Who are the Jewish People?
August 27, 2021
Rosh Hashanah is the time of year when we as individuals find ourselves at the center of the universe in direct communication with God. For a brief moment the present stops, the past does not recede and the future refuses to beckon us.
The High Holy Days are rest stops on our journey through life; a brief respite to catch our breaths, to check our baggage and to recharge our human energy. To understand where we have been, where we are, and where we are going requires us, (utilizing “contemporary lingo”) to call up our spiritual Waze to see if our direction needs a compass recalibration.
It is a time when we are drawn to the synagogue to refresh our souls for the journey still in front of us. The beautiful cadence of prayer and cantorial melodies, and the ambience of the sanctuary encourage us to think about our ethics, values, and relationships.
A better understanding of these personal characteristics gives us a fix on our lives. Hopefully, from that insight we can learn how to make the journey ahead better and more comfortable for us as individuals, and for those with whom we will interact and encounter in the days ahead.
Rosh Hashanah and the 10 days leading to and including Yom Kippur demonstrate the facet of our Jewishness, which emphasizes our individualism. Can anyone doubt, having observed the present contentious state of sectarian Judaism, or the bitter political dialogue among ourselves and the cantankerous state of Knesset debate among the many political parties in Israel, that the Jewish people are individualistic?
Still, we move imponderably through history as a cohesive people connected to each other by ethical, cultural, religious and national links.
We are an ancient but progressively modern optimistic people who, from the richness of our past, continuously seek renewal, always rejecting victimhood in our individual and collective experience.
Ironically, but by no means coincidentally, the Jewish New Year occurs in the month of Tishrei, the seventh month of the Hebrew calendar. We are also blessed with a New Year in the spring, the holiday of Passover, in the Hebrew month of Nissan.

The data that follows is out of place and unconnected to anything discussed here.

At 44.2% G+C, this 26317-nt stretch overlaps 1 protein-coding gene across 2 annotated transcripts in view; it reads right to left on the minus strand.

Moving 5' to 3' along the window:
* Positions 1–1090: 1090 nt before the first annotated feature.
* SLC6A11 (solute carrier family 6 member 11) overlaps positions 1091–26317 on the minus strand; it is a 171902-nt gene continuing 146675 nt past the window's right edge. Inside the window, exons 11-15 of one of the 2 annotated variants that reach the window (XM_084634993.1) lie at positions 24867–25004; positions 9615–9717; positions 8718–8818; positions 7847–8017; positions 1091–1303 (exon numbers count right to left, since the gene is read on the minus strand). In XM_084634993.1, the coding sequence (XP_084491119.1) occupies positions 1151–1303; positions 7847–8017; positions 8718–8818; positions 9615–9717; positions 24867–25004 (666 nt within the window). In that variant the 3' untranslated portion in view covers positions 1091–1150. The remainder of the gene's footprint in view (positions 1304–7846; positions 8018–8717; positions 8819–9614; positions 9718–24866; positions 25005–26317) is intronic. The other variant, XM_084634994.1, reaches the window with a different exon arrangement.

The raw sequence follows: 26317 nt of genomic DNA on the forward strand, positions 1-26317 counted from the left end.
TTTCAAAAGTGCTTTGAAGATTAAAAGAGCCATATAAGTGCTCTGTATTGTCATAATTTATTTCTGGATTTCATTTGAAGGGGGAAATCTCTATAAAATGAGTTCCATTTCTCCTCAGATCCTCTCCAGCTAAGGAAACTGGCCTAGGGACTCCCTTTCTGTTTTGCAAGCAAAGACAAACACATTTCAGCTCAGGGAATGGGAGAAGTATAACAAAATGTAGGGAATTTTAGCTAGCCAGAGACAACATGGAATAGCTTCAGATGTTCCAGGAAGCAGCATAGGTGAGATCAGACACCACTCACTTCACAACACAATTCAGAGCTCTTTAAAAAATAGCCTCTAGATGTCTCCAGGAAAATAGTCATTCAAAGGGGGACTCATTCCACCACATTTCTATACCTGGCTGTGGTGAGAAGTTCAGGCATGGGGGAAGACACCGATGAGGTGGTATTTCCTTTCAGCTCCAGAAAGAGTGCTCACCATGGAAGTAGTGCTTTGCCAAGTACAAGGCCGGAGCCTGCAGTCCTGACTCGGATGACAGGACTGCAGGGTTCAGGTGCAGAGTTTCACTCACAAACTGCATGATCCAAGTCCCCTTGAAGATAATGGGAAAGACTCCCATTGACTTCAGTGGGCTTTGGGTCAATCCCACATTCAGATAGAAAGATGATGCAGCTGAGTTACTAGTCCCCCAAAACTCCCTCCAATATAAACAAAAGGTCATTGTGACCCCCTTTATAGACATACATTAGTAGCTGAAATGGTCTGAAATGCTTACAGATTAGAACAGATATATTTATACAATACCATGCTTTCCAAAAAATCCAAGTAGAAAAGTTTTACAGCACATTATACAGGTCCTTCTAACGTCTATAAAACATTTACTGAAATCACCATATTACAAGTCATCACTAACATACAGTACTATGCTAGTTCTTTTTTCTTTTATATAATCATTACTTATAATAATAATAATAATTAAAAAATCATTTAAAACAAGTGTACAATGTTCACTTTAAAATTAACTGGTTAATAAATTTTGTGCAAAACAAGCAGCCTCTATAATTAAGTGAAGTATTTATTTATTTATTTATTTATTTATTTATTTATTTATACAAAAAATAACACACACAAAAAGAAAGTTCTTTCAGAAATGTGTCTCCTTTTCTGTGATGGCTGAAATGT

Passover is the season of our national liberation from Egyptian slavery and the fulfillment of the covenant with God to establish the Jewish Homeland in the Land of Israel.
What is it about the Jewish People that requires two New Year observances? The answer lies in our duality. On Rosh Hashanah, we look into ourselves to find ourselves. During Passover, we seek each other and collectively, find ourselves as the Jewish People. The two experiences are intertwined with each other, but of necessity, are separated so as not to exceed our psychic limits.
The experiences of the two holiday seasons, each considered positioned at the “beginning of the year”, signal us that each member of the House of Israel gives strength and a sense of renewal to the Jewish people and also reminds us that each Jewish person can only fulfill himself or herself by being inexorably linked to the Jewish community and the State of Israel.
Wishing all my family, friends and all people of good will a Happy Jewish New Year; and let us pray this holiday season for good health and serenity in our personal lives, for the safety and security of the State of Israel, and that respect for human rights will prevail throughout all the nations and peoples of the world. L’Shanah Tovah!
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Mel Pearlman holds B.S. & M.S. degrees in physics as well as a J.D. degree and initially came to Florida in 1966 to work on the Gemini and Apollo space programs. He has practiced law in Central Florida since 1972. He has served as president of the Jewish Federation of Greater Orlando; was a charter board member, first vice president and pro-bono legal counsel of the Holocaust Memorial Resource and Education Center of Central Florida, as well as holding many other community leadership positions.